As Nkauj Yiv rinsed the Chinese Gailan under warm running water, her thoughts drifted back to the gentle touch of Nraug Txuj just but an hour ago. It was like a movie that played over and over in her head. She massaged the pad of her thumb over her other hand at the spot that Nraug Txuj had held. His contact seemed to imprint on her skin the memory of his touch. Her gaze focused on a white lime spot on the wall of the sink as her auditory sense became lost in the humming of the running water. Though time with Nraug Txuj had been brief, it meant more to her than any encounter she’s ever had. She realized then that it’d be difficult to wipe Nraug Txuj from her memory. She didn’t know anything about him other than his name and age.

Setting the rinsed Gailan in a bowl on the counter, Nkauj Yiv started on the collared greens under running water, peeling each leaf gently and rubbing away the dust of soil at the crevices of the bud. Had she just had a few more minutes with Nraug Txuj, what more would she have said to him? What more would he have said to her? Could they exchange numbers and agree to meet beyond the New Year. Though Nkauj Yiv didn’t have a cell phone, she would have felt open, perhaps, giving out her email address or maybe even her home phone. But that would have been tricky keeping their conversations away from other house occupants. Boy, she couldn’t take her mind off of today. And indeed this would be a memory that she held for a very long time. What was love if not this? She felt her lips turning into a girlish grin and shook her head dismissively at the naïve nature of her thought. Was it possible that a person can fall in love so quickly? She wasn’t sure.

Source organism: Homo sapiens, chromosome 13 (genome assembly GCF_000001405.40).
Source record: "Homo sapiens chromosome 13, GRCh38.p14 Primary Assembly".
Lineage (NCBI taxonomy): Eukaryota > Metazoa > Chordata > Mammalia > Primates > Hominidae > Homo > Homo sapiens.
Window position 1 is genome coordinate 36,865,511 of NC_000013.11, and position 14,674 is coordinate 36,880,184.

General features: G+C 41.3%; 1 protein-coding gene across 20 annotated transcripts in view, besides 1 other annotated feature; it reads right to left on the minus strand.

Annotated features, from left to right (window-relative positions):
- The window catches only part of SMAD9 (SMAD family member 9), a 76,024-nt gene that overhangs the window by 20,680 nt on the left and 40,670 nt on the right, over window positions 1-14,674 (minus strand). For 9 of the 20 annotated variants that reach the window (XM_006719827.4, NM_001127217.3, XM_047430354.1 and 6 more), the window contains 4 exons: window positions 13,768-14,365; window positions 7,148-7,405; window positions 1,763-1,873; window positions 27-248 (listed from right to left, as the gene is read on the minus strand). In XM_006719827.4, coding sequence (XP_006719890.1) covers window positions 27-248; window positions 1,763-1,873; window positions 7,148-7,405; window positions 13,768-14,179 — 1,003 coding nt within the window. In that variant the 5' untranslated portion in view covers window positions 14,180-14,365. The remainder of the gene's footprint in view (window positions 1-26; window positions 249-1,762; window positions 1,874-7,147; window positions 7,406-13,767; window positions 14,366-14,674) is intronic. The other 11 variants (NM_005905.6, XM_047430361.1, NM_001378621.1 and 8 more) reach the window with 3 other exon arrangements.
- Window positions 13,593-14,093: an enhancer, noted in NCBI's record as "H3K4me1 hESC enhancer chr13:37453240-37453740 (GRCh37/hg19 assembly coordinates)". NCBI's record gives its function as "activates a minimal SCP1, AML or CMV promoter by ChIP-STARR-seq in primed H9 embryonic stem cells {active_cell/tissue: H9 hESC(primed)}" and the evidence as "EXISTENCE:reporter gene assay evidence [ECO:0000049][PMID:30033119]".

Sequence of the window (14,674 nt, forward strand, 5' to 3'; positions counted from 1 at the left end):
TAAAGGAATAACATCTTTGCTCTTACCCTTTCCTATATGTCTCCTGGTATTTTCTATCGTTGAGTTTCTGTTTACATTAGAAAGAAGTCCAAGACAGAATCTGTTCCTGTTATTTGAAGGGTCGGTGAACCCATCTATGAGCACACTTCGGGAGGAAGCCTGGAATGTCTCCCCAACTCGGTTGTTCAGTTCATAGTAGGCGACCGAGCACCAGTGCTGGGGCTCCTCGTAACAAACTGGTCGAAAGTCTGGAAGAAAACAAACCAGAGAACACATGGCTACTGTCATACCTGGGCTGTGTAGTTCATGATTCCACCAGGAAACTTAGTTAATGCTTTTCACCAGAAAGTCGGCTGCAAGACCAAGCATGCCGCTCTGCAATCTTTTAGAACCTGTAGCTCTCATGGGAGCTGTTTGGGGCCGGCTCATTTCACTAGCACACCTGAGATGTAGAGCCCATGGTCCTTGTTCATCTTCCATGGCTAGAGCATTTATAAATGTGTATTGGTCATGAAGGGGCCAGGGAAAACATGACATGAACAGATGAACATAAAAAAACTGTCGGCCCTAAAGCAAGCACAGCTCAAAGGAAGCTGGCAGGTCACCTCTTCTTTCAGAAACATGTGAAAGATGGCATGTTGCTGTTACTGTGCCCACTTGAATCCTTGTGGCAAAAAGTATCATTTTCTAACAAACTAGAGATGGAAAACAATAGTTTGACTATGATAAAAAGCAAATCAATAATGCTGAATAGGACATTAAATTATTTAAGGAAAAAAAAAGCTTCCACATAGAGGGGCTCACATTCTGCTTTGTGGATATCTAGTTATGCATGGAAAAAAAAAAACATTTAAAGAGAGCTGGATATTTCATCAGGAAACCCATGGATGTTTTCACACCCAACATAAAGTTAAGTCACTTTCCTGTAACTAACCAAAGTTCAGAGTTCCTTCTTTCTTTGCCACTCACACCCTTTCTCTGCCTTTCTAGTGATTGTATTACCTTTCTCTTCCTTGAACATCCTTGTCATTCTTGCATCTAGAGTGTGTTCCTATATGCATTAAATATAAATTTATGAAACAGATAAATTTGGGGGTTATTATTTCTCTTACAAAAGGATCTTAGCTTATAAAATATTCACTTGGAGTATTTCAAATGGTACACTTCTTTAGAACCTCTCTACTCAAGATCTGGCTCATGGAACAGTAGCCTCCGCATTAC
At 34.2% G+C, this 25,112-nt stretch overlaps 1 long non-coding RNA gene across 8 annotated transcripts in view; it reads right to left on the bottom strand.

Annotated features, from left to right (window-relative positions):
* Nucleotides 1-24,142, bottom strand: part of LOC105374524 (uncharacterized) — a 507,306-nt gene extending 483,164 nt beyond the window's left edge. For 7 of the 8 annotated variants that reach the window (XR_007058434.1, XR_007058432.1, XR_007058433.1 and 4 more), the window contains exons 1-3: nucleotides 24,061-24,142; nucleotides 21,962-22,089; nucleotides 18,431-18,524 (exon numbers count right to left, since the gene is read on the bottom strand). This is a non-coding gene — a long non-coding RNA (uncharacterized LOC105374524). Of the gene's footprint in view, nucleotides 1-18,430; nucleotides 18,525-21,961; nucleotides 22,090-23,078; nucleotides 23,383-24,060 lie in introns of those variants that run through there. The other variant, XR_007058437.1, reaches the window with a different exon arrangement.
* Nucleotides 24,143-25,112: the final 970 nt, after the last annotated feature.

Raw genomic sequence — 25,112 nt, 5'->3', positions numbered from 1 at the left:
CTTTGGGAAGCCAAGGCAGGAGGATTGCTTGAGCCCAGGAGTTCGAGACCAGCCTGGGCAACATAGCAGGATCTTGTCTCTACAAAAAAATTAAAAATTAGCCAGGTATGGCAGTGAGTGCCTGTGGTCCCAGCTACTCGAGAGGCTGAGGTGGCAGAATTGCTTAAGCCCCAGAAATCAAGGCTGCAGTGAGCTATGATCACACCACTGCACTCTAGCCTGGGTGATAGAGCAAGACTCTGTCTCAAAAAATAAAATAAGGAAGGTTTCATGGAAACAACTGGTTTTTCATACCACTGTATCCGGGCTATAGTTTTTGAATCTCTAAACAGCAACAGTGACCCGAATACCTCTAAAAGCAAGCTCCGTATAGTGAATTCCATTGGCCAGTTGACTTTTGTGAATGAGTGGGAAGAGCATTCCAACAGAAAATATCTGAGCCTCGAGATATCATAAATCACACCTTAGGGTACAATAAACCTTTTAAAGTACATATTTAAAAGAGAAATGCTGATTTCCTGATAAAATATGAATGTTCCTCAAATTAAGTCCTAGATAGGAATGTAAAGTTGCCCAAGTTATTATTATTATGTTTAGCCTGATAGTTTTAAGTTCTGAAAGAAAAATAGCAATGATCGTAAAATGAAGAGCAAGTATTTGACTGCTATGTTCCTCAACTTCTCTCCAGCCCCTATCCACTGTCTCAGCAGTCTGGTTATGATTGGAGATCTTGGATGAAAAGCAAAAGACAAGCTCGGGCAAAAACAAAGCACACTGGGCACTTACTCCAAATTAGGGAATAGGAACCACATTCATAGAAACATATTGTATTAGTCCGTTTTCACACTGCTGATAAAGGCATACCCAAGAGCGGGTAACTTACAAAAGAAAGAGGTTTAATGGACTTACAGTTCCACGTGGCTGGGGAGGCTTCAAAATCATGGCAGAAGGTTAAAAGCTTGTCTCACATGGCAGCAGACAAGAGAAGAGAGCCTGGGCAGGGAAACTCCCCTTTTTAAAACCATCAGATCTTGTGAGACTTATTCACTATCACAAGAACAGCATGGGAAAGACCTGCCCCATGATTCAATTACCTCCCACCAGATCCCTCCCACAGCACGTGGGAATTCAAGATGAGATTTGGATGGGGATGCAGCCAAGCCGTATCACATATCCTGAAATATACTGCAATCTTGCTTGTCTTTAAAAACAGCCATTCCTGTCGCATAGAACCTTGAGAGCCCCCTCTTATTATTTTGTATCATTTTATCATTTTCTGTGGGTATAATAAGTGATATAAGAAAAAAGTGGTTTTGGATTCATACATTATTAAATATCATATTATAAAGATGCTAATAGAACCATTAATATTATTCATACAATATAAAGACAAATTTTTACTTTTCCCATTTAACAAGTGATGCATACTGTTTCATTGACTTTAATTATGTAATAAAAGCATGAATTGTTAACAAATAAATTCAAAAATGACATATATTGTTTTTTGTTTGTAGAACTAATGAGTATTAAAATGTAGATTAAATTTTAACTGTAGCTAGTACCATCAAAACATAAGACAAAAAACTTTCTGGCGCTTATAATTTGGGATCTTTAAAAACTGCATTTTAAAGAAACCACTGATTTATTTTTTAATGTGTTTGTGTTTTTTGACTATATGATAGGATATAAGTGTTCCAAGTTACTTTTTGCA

Following dinner and dishes that night, Nkauj Yiv returned to her room and surveyed her soiled satin gown. There was a rip at the lower left side, probably torn from when she’d slipped and fell during her escape. She felt a little regretful at the blemish that she’d caused on the beautiful gown, the only thing besides her smile that she’d have of her mother’s. She’d mend it with a needle and matching thread when she got the chance. She still had to hand wash and dry it anyway so a little mending would not be a chore. Holding the gown up to the light of her bedroom light, she noticed a gleam of light on inner side of the tear. She poked a finger to feel for the item and pulled out a silver glass beaded French coin that was caught on the side fastening of her dress. The coin was polished clean, the figure on the coin perfectly visible. It was from Nraug Txuj’s vest. She wiped a gentle thumb over the silver. Maybe this was God’s way of leaving her with something of his to cherish. She turned off the lamp and went to bed.

Not a week later, Nkauj Yiv went to Sun Foods on a daily run for dinner vegetables and meat portions, she picked up an issue of the Hmong Times for her own employment research. Upon quick glance at the front cover, she felt the hairs on her nape rise. She was plagued with disbelief, a bit of fury, and confusion. On the front cover was a picture of her forgotten slipper and above that a heading that read: $1,000 Reward for Missing Shoe.

Stay tuned for Chapter 4 in the 1/2/19 issue of the Hmong Times.